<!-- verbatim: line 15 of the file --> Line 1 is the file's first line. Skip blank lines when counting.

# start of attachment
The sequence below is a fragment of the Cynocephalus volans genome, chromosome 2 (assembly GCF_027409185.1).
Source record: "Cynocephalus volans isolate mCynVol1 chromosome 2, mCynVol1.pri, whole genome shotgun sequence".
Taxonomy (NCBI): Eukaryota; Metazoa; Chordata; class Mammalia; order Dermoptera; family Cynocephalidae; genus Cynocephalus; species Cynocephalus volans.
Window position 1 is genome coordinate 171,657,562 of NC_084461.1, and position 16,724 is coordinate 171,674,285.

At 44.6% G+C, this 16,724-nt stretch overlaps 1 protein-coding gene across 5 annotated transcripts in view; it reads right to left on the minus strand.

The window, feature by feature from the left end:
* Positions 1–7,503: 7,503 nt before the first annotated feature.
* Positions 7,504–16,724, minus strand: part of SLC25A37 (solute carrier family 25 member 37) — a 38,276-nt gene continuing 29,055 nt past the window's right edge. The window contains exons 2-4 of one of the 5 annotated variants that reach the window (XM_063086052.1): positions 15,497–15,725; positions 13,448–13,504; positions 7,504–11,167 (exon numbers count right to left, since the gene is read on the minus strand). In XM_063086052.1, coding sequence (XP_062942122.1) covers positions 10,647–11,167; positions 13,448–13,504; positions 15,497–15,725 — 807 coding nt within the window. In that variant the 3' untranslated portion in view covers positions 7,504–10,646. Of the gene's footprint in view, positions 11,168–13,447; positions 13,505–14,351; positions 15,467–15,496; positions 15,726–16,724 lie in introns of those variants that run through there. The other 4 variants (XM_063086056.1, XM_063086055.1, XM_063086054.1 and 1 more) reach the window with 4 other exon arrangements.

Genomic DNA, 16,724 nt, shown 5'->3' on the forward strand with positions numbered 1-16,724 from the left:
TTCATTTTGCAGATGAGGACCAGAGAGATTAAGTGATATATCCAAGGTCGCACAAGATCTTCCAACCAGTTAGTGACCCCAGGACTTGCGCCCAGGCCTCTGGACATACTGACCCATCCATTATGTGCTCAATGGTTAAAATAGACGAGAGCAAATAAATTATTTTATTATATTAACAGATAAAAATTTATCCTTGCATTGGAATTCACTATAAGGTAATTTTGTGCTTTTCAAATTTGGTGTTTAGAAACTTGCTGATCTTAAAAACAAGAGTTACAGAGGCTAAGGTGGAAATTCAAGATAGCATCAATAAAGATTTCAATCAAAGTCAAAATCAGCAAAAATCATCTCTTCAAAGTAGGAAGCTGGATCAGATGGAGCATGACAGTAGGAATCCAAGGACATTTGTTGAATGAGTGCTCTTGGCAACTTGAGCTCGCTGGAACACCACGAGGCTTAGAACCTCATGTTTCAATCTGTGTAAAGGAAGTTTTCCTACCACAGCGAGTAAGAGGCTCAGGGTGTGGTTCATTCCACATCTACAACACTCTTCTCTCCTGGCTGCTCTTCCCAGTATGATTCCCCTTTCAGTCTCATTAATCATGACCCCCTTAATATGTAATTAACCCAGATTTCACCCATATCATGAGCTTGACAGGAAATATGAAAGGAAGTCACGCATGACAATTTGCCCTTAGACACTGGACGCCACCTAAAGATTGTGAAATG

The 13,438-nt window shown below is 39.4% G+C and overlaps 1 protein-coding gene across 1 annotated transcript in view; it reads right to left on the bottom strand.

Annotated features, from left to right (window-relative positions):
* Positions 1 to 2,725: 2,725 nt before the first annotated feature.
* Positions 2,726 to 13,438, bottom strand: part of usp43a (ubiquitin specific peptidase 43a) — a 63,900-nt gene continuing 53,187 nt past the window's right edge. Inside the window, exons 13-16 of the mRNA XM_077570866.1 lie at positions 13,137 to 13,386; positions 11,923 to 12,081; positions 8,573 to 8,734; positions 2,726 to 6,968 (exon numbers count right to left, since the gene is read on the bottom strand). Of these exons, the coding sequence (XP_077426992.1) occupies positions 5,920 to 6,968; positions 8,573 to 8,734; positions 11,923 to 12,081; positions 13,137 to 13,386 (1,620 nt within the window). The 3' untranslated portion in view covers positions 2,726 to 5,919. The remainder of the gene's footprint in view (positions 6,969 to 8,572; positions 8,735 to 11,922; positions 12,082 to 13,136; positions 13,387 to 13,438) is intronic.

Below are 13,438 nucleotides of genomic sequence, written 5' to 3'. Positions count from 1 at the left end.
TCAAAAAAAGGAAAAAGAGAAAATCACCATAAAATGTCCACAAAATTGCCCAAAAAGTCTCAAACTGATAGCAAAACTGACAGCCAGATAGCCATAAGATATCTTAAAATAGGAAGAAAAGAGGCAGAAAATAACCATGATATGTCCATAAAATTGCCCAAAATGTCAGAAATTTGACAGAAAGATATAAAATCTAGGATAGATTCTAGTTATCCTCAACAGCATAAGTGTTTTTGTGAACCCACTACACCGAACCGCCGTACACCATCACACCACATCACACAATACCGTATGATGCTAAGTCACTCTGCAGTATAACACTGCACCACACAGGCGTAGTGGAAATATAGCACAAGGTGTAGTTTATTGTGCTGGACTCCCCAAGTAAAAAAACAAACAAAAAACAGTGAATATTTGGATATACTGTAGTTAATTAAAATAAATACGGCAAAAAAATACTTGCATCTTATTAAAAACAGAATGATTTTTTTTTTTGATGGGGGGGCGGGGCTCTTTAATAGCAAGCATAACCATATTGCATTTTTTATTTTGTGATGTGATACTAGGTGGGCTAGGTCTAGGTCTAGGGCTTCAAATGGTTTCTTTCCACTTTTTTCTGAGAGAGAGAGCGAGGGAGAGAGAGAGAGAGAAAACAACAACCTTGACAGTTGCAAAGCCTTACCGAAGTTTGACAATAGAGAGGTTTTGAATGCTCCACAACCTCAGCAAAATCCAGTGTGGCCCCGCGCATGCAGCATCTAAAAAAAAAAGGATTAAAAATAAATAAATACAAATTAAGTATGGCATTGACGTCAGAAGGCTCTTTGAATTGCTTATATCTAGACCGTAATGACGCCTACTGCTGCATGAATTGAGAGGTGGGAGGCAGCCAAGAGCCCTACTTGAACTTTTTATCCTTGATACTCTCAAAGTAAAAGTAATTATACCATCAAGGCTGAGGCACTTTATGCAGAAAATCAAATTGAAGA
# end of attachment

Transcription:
Below are 13,438 nucleotides of genomic sequence, written 5' to 3'. Positions count from 1 at the left end.